Today, thanks to the supporters of Americans Helping Americans®, our partner in Cleveland, Georgia, Caring Hands Ministries, was able to start its Farm and Home Program. The program matches farmers with affordable helpers. In return, the farmers not only pay their wages; they provide them with a place to live on the farm.

“Tanya is now part of our Farm and Home Program and for the first time sees herself as valuable,” says Caring Hands executive director Ann Fleming.

“The farm owner is pleased with her work and says she will have a job and a home as long as the farm continues.

“She has a lot to learn, but she is learning – and also learning to let her family know that she is not ‘useless.’”

Caring Hands’ Farm and Home Program is a win-win, not only for people like Tanya, but also for struggling farmers.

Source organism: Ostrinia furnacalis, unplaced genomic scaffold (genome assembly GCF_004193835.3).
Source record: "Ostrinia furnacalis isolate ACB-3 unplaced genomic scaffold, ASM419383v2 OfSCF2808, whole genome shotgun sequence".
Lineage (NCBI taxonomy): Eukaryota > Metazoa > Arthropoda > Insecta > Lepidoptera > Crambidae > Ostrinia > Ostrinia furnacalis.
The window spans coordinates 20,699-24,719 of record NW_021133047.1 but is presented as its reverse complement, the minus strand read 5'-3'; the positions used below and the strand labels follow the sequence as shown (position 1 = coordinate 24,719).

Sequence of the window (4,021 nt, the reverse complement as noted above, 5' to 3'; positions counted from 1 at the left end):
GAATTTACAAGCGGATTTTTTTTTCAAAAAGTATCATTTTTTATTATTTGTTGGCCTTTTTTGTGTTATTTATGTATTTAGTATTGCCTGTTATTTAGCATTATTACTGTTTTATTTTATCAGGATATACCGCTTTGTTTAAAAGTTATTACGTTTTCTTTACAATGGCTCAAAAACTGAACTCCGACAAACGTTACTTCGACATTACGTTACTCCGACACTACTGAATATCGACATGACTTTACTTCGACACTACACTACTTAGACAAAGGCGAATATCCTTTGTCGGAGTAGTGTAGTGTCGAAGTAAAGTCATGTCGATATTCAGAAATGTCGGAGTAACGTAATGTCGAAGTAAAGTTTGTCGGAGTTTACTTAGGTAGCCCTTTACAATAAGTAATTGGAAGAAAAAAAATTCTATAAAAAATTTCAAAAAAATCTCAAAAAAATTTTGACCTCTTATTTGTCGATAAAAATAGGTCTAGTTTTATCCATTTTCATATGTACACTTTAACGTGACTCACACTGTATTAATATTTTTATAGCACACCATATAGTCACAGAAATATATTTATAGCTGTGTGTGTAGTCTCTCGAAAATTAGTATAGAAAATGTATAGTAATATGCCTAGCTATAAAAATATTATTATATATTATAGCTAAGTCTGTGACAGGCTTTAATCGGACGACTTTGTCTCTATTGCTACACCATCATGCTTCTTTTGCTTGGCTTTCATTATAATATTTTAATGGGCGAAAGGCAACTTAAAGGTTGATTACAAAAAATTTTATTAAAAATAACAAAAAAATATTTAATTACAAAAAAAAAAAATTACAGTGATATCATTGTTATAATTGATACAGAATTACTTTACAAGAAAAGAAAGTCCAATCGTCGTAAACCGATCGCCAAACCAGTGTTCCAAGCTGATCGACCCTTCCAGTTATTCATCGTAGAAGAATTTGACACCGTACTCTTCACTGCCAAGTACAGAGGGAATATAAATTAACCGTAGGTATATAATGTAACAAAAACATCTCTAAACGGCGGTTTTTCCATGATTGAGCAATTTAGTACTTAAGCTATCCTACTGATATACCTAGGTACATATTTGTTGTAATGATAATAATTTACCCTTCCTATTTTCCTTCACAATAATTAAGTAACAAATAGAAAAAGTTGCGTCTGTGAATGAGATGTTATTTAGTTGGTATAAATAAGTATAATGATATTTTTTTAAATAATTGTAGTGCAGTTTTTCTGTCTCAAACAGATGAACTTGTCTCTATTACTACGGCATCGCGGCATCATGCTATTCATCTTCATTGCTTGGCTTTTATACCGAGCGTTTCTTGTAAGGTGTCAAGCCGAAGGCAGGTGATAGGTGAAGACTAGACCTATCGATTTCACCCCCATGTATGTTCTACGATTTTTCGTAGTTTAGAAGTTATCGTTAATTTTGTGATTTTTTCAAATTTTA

“One farm owner says the program is helping save her family farm,” Ann told us.



We know there are hundreds of thousands of kids in Appalachia who are bright and eager to learn. But too often they become discouraged by parents, many who are high school dropouts themselves and never earned a GED, who don’t encourage them to work hard and succeed in the classroom.They don’t take the time to read to their children at a young age, and never help them with their homework even if they could. And they don’t commend their children for bringing home good grades…and don’t admonish them to try harder when they bring home D’s and F’s on their report card.In the classroom, with as many as 30 or more other classmates, no matter how dedicated their teacher is, it’s impossible for students who are struggling to get the individualized attention they need to understand what’s in their textbooks and on the chalkboard.That’s where we come in.